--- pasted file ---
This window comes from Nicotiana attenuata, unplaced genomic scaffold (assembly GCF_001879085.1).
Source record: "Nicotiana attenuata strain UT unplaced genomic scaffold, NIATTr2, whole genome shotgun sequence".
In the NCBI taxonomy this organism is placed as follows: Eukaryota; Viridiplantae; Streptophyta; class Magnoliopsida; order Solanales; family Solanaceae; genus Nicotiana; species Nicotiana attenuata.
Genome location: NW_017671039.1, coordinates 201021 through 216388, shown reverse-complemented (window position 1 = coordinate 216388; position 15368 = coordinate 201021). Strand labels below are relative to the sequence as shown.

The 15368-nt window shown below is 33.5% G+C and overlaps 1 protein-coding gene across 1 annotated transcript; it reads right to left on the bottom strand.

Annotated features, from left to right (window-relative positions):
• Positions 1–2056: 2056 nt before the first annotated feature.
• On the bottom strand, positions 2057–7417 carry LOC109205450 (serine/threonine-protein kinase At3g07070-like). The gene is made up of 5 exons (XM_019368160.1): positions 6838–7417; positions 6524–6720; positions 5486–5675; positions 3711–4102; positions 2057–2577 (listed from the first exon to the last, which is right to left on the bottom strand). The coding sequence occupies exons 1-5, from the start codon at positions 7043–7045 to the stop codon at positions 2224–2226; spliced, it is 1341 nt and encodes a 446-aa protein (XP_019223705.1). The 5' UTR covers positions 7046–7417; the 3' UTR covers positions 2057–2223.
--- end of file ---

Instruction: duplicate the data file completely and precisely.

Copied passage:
This window comes from Nicotiana attenuata, unplaced genomic scaffold (assembly GCF_001879085.1).
Source record: "Nicotiana attenuata strain UT unplaced genomic scaffold, NIATTr2, whole genome shotgun sequence".
In the NCBI taxonomy this organism is placed as follows: Eukaryota; Viridiplantae; Streptophyta; class Magnoliopsida; order Solanales; family Solanaceae; genus Nicotiana; species Nicotiana attenuata.
Genome location: NW_017671039.1, coordinates 201021 through 216388, shown reverse-complemented (window position 1 = coordinate 216388; position 15368 = coordinate 201021). Strand labels below are relative to the sequence as shown.

The 15368-nt window shown below is 33.5% G+C and overlaps 1 protein-coding gene across 1 annotated transcript; it reads right to left on the bottom strand.

Annotated features, from left to right (window-relative positions):
• Positions 1–2056: 2056 nt before the first annotated feature.
• On the bottom strand, positions 2057–7417 carry LOC109205450 (serine/threonine-protein kinase At3g07070-like). The gene is made up of 5 exons (XM_019368160.1): positions 6838–7417; positions 6524–6720; positions 5486–5675; positions 3711–4102; positions 2057–2577 (listed from the first exon to the last, which is right to left on the bottom strand). The coding sequence occupies exons 1-5, from the start codon at positions 7043–7045 to the stop codon at positions 2224–2226; spliced, it is 1341 nt and encodes a 446-aa protein (XP_019223705.1). The 5' UTR covers positions 7046–7417; the 3' UTR covers positions 2057–2223.